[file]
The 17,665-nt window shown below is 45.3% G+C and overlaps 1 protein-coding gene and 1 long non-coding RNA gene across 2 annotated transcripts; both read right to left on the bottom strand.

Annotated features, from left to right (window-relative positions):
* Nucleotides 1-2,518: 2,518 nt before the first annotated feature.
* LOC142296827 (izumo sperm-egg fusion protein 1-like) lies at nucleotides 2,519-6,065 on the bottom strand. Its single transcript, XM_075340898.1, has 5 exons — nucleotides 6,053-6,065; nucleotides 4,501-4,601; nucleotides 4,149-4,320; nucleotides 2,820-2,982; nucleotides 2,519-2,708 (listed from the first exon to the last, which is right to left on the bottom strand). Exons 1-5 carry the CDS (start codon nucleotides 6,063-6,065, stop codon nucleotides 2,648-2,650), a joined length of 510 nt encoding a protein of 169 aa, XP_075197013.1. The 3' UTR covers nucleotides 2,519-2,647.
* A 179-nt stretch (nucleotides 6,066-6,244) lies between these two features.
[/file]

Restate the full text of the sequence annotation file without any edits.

The 17,665-nt window shown below is 45.3% G+C and overlaps 1 protein-coding gene and 1 long non-coding RNA gene across 2 annotated transcripts; both read right to left on the bottom strand.

Annotated features, from left to right (window-relative positions):
* Nucleotides 1-2,518: 2,518 nt before the first annotated feature.
* LOC142296827 (izumo sperm-egg fusion protein 1-like) lies at nucleotides 2,519-6,065 on the bottom strand. Its single transcript, XM_075340898.1, has 5 exons — nucleotides 6,053-6,065; nucleotides 4,501-4,601; nucleotides 4,149-4,320; nucleotides 2,820-2,982; nucleotides 2,519-2,708 (listed from the first exon to the last, which is right to left on the bottom strand). Exons 1-5 carry the CDS (start codon nucleotides 6,063-6,065, stop codon nucleotides 2,648-2,650), a joined length of 510 nt encoding a protein of 169 aa, XP_075197013.1. The 3' UTR covers nucleotides 2,519-2,647.
* A 179-nt stretch (nucleotides 6,066-6,244) lies between these two features.